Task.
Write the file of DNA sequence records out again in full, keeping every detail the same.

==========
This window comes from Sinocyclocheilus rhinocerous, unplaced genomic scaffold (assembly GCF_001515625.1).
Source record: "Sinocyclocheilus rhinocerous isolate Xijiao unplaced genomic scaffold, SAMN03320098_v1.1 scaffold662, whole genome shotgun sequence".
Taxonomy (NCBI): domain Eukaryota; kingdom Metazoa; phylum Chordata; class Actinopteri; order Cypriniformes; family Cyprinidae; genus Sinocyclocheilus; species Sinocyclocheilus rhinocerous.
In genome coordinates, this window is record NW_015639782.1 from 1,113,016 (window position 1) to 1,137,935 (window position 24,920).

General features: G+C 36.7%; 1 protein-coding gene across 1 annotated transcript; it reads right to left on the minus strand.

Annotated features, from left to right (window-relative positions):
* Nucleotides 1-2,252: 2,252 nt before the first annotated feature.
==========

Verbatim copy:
This window comes from Sinocyclocheilus rhinocerous, unplaced genomic scaffold (assembly GCF_001515625.1).
Source record: "Sinocyclocheilus rhinocerous isolate Xijiao unplaced genomic scaffold, SAMN03320098_v1.1 scaffold662, whole genome shotgun sequence".
Taxonomy (NCBI): domain Eukaryota; kingdom Metazoa; phylum Chordata; class Actinopteri; order Cypriniformes; family Cyprinidae; genus Sinocyclocheilus; species Sinocyclocheilus rhinocerous.
In genome coordinates, this window is record NW_015639782.1 from 1,113,016 (window position 1) to 1,137,935 (window position 24,920).

General features: G+C 36.7%; 1 protein-coding gene across 1 annotated transcript; it reads right to left on the minus strand.

Annotated features, from left to right (window-relative positions):
* Nucleotides 1-2,252: 2,252 nt before the first annotated feature.